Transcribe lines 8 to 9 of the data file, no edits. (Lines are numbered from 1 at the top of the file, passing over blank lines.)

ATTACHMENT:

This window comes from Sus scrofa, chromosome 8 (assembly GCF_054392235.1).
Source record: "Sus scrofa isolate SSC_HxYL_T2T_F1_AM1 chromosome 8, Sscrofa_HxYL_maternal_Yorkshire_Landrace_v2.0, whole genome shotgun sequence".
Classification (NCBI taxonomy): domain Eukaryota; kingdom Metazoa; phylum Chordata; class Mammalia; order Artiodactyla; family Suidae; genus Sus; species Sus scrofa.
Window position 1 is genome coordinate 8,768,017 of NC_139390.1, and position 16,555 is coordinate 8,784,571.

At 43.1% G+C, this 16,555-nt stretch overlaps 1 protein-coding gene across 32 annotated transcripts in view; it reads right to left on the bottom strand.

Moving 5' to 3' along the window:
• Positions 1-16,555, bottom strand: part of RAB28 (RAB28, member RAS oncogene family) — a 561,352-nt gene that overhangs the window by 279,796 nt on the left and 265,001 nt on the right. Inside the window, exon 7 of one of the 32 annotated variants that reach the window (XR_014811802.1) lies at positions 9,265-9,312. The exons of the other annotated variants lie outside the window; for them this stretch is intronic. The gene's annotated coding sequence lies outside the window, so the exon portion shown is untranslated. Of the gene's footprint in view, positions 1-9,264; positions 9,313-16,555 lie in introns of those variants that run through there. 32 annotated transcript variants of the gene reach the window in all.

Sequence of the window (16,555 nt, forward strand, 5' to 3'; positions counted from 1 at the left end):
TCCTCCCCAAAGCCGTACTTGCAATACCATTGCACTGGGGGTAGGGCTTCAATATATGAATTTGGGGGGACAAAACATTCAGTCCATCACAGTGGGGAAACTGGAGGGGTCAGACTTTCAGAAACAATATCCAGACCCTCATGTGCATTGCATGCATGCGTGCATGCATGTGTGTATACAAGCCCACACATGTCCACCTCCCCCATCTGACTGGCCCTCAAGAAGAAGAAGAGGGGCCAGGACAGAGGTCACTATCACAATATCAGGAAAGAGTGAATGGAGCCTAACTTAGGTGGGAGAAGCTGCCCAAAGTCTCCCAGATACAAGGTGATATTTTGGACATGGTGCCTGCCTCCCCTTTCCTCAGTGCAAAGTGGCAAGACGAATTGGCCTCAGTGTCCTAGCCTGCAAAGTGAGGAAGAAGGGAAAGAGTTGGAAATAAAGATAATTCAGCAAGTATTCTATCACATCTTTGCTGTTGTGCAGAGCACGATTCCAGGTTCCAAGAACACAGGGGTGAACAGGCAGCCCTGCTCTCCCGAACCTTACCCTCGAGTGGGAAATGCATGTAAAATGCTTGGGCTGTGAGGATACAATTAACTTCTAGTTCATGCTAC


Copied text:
Sequence of the window (16,555 nt, forward strand, 5' to 3'; positions counted from 1 at the left end):
TCCTCCCCAAAGCCGTACTTGCAATACCATTGCACTGGGGGTAGGGCTTCAATATATGAATTTGGGGGGACAAAACATTCAGTCCATCACAGTGGGGAAACTGGAGGGGTCAGACTTTCAGAAACAATATCCAGACCCTCATGTGCATTGCATGCATGCGTGCATGCATGTGTGTATACAAGCCCACACATGTCCACCTCCCCCATCTGACTGGCCCTCAAGAAGAAGAAGAGGGGCCAGGACAGAGGTCACTATCACAATATCAGGAAAGAGTGAATGGAGCCTAACTTAGGTGGGAGAAGCTGCCCAAAGTCTCCCAGATACAAGGTGATATTTTGGACATGGTGCCTGCCTCCCCTTTCCTCAGTGCAAAGTGGCAAGACGAATTGGCCTCAGTGTCCTAGCCTGCAAAGTGAGGAAGAAGGGAAAGAGTTGGAAATAAAGATAATTCAGCAAGTATTCTATCACATCTTTGCTGTTGTGCAGAGCACGATTCCAGGTTCCAAGAACACAGGGGTGAACAGGCAGCCCTGCTCTCCCGAACCTTACCCTCGAGTGGGAAATGCATGTAAAATGCTTGGGCTGTGAGGATACAATTAACTTCTAGTTCATGCTAC